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      Genomic characterization of the 2019 novel human-pathogenic coronavirus isolated from a patient with atypical pneumonia after visiting Wuhan

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          ABSTRACT

          A mysterious outbreak of atypical pneumonia in late 2019 was traced to a seafood wholesale market in Wuhan of China. Within a few weeks, a novel coronavirus tentatively named as 2019 novel coronavirus (2019-nCoV) was announced by the World Health Organization. We performed bioinformatics analysis on a virus genome from a patient with 2019-nCoV infection and compared it with other related coronavirus genomes. Overall, the genome of 2019-nCoV has 89% nucleotide identity with bat SARS-like-CoVZXC21 and 82% with that of human SARS-CoV. The phylogenetic trees of their orf1a/b, Spike, Envelope, Membrane and Nucleoprotein also clustered closely with those of the bat, civet and human SARS coronaviruses. However, the external subdomain of Spike’s receptor binding domain of 2019-nCoV shares only 40% amino acid identity with other SARS-related coronaviruses. Remarkably, its orf3b encodes a completely novel short protein. Furthermore, its new orf8 likely encodes a secreted protein with an alpha-helix, following with a beta-sheet(s) containing six strands. Learning from the roles of civet in SARS and camel in MERS, hunting for the animal source of 2019-nCoV and its more ancestral virus would be important for understanding the origin and evolution of this novel lineage B betacoronavirus. These findings provide the basis for starting further studies on the pathogenesis, and optimizing the design of diagnostic, antiviral and vaccination strategies for this emerging infection.

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          Most cited references 9

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          Coronavirus as a possible cause of severe acute respiratory syndrome.

          An outbreak of severe acute respiratory syndrome (SARS) has been reported in Hong Kong. We investigated the viral cause and clinical presentation among 50 patients. We analysed case notes and microbiological findings for 50 patients with SARS, representing more than five separate epidemiologically linked transmission clusters. We defined the clinical presentation and risk factors associated with severe disease and investigated the causal agents by chest radiography and laboratory testing of nasopharyngeal aspirates and sera samples. We compared the laboratory findings with those submitted for microbiological investigation of other diseases from patients whose identity was masked. Patients' age ranged from 23 to 74 years. Fever, chills, myalgia, and cough were the most frequent complaints. When compared with chest radiographic changes, respiratory symptoms and auscultatory findings were disproportionally mild. Patients who were household contacts of other infected people and had older age, lymphopenia, and liver dysfunction were associated with severe disease. A virus belonging to the family Coronaviridae was isolated from two patients. By use of serological and reverse-transcriptase PCR specific for this virus, 45 of 50 patients with SARS, but no controls, had evidence of infection with this virus. A coronavirus was isolated from patients with SARS that might be the primary agent associated with this disease. Serological and molecular tests specific for the virus permitted a definitive laboratory diagnosis to be made and allowed further investigation to define whether other cofactors play a part in disease progression.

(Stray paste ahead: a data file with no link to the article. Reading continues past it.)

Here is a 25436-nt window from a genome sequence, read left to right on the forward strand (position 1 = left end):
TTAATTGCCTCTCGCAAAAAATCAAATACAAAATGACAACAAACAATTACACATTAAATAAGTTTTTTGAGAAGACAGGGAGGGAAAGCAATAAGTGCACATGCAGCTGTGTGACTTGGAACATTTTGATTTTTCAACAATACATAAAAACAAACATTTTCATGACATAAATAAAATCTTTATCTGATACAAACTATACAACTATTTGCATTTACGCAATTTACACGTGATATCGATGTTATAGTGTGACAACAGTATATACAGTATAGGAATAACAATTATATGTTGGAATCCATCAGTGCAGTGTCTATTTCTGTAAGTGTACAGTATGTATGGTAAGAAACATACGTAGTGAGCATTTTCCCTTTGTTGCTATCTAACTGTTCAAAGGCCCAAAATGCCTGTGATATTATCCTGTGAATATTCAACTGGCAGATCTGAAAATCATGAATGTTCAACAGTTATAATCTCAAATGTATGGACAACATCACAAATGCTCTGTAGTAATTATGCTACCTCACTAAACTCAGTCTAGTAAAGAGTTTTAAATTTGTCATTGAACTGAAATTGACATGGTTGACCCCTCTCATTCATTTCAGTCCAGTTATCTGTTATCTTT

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            Evolutionary Divergence and Convergence in Proteins

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              Severe acute respiratory syndrome coronavirus group-specific open reading frames encode nonessential functions for replication in cell cultures and mice.

              SARS coronavirus (SARS-CoV) encodes several unique group-specific open reading frames (ORFs) relative to other known coronaviruses. To determine the significance of the SARS-CoV group-specific ORFs in virus replication in vitro and in mice, we systematically deleted five of the eight group-specific ORFs, ORF3a, OF3b, ORF6, ORF7a, and ORF7b, and characterized recombinant virus replication and gene expression in vitro. Deletion of the group-specific ORFs of SARS-CoV, either alone or in various combinations, did not dramatically influence replication efficiency in cell culture or in the levels of viral RNA synthesis. The greatest reduction in virus growth was noted following ORF3a deletion. SARS-CoV spike (S) glycoprotein does not encode a rough endoplasmic reticulum (rER)/Golgi retention signal, and it has been suggested that ORF3a interacts with and targets S glycoprotein retention in the rER/Golgi apparatus. Deletion of ORF3a did not alter subcellular localization of the S glycoprotein from distinct punctuate localization in the rER/Golgi apparatus. These data suggest that ORF3a plays little role in the targeting of S localization in the rER/Golgi apparatus. In addition, insertion of the 29-bp deletion fusing ORF8a/b into the single ORF8, noted in early-stage SARS-CoV human and civet cat isolates, had little if any impact on in vitro growth or RNA synthesis. All recombinant viruses replicated to wild-type levels in the murine model, suggesting that either the group-specific ORFs play little role in in vivo replication efficiency or that the mouse model is not of sufficient quality for discerning the role of the group-specific ORFs in disease origin and development.